The European Central Bank (ECB) published new climate-related statistical indicators to narrow the climate data gap. In addition, the European Securities and Markets Authority (ESMA) and the European Banking Authority (EBA) issued their opinions on the first draft of European Sustainability Reporting Standards (ESRS Set 1), which the European Commission will consider and adopt into Delegated Acts by June 30, 2023. Furthermore, the Securities and Markets Stakeholder Group (SMSG) advised the ESAs to formulate green-washing-related matters.
ECB published the report on the first set of climate-related statistical indicators to assess the impact of climate-related risks on the financial sector and to monitor the development of sustainable and green finance. The indicators intend to support the analysis of climate-related issues in the financial sector. To ensure the indicators are accessible and replicable, existing data from the European System of Central Banks (ESCB) or other publicly available data have been used. This report briefly describes the released indicators, presents the methodology, and highlights existing caveats, limitations, and areas for further development. The report includes three sets of indicators:
- Sustainable finance indicators provide an overview of the issuance and holding of debt instruments with sustainability characteristics by residents in the euro area. These indicators provide information on the proceeds raised to finance sustainable projects and hence the transition to a net-zero economy.
- Carbon emission indicators provide information on the carbon intensity of financial institutions' securities and loan portfolios and thus help assess the sector’s role in financing the transition to a net-zero economy and related risks. This indicator provides information on banks’ exposure to counterparties with a high dependence on carbon emission-intensive business models. This information is relevant to assessing transition risks in monetary policy, financial stability, and banking supervision.
- Indicators on climate-related physical risks analyze the impact of natural hazards, such as floods, wildfires, or storms, on the performance of loans, bonds, and equities portfolios. These indicators can be used to compare physical risks across countries, sectors, and hazards.
Another update announces that ESMA issued its opinion on the first set of draft European Sustainability Reporting Standards (ESRS Set 1), developed by the European Financial Reporting Advisory Group (EFRAG). The draft ESRS set out the rules and requirements for companies to report on sustainability-related aspects under the Corporate Sustainable Reporting Directive (CSRD). On November 25, 2022, ESMA received a request from the European Commission to provide an opinion on the technical advice on the first set of ESRS, in particular about its consistency with the Sustainable Finance Disclosure Regulation (SFDR) and its delegated acts. The overall objective of the assessment of ESMA has been to ensure that ESRS Set 1 is conducive to investor protection. ESMA has used below four criteria for its assessment:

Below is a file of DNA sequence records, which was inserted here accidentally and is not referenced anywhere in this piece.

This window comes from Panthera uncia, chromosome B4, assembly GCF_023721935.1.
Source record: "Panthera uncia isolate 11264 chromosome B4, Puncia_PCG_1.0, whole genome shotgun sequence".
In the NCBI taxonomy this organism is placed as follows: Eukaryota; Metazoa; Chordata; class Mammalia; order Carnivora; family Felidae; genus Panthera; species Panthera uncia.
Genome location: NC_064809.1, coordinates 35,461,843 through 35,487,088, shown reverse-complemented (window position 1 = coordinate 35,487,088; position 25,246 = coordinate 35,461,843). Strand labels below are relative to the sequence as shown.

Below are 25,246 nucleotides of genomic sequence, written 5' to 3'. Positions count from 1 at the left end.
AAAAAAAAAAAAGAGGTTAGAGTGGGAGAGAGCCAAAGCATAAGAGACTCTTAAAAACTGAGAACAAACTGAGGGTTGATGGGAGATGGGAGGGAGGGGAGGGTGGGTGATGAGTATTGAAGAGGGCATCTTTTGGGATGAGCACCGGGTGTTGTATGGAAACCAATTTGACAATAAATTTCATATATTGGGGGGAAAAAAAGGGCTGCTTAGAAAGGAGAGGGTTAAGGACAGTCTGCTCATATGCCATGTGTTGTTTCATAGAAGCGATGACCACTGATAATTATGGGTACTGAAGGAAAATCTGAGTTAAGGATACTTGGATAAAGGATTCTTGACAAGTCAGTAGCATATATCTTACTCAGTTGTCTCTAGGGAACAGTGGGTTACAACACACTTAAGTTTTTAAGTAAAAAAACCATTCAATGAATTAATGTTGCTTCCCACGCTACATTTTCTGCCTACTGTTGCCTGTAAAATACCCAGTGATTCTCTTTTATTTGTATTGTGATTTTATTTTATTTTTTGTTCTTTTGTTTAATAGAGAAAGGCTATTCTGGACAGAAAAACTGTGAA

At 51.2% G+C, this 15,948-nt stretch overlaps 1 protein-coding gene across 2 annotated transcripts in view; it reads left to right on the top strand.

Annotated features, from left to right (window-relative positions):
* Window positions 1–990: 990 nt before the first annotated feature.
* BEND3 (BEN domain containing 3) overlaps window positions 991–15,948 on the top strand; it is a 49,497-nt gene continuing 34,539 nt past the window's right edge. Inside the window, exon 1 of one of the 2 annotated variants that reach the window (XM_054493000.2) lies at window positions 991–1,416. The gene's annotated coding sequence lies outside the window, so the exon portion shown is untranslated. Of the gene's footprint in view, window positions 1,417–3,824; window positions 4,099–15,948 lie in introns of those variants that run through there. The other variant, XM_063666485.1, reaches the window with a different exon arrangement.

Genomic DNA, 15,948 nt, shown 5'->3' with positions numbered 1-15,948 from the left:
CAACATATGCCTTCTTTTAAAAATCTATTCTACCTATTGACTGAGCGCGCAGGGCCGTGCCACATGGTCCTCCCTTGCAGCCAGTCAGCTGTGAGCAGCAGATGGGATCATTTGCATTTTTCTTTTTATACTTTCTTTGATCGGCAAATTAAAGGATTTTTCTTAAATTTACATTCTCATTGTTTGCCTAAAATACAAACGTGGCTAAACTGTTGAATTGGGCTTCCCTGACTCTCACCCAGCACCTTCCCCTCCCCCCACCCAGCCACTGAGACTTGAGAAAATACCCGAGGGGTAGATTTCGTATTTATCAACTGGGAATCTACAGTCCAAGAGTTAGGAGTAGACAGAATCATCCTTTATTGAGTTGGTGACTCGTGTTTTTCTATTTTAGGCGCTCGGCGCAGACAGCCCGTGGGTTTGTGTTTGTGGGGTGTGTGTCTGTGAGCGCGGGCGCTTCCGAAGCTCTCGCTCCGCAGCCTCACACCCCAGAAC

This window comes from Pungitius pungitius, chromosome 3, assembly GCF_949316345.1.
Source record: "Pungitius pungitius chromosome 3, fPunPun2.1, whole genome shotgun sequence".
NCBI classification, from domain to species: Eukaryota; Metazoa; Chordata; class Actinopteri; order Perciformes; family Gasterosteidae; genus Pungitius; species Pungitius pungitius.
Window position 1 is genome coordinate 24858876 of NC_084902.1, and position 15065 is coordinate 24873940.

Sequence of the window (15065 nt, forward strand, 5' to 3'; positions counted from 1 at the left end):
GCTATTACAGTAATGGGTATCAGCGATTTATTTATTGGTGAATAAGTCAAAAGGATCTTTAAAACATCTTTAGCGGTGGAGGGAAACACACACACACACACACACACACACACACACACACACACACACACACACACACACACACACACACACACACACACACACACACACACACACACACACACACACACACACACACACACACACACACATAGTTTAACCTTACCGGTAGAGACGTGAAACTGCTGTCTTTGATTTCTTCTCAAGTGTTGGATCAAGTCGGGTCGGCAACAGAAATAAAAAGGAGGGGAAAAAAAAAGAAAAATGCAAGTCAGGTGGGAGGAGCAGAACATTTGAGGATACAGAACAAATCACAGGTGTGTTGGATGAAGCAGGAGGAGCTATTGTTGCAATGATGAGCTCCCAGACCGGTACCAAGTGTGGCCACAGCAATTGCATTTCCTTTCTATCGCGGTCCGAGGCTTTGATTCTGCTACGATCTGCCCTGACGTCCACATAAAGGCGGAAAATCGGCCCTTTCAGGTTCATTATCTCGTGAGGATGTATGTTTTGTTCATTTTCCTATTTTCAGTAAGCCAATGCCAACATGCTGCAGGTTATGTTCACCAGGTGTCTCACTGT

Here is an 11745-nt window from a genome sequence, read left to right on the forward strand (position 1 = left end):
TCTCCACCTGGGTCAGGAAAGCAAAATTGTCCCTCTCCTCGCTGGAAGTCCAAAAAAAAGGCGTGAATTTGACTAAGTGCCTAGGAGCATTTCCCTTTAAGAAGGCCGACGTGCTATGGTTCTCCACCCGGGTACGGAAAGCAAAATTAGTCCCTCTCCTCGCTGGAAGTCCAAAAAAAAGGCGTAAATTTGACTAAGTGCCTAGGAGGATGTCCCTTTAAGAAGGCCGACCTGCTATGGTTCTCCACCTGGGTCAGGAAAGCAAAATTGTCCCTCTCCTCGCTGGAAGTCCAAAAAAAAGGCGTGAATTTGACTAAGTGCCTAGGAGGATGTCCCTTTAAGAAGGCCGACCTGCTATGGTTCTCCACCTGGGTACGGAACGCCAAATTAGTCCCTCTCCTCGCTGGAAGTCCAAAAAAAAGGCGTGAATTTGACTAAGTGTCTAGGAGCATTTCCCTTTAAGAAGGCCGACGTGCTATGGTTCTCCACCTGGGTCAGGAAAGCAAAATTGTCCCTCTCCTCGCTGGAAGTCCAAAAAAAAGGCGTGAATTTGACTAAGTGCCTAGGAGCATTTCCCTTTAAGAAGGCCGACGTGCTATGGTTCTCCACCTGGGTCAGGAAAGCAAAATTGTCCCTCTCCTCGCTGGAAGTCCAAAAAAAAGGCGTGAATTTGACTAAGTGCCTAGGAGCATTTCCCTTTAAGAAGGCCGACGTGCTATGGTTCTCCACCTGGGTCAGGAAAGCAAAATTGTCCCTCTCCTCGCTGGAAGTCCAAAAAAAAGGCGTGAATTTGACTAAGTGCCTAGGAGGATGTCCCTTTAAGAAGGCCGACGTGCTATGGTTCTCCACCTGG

- The purpose of applying criterion 1 was to assess whether ESRS has ensured that undertakings are reporting in line with the sustainability matters and reporting areas; whether ESRS is promoting disclosure on how undertakings identify, assess, and manage material impacts, risks, and opportunities, both actual and potential, related to their business, strategy and financial performance arising from sustainability matter; and whether ESRS is supporting coherence in reporting by undertakings, including between their sustainability reporting and their financial reporting.
- The purpose of applying criterion 2 was to assess whether the ESRS is facilitating undertakings’ understanding of how their disclosure should be prepared and promote reporting which can be subjected to assurance by the statutory auditor/audit firm and other competent authorities.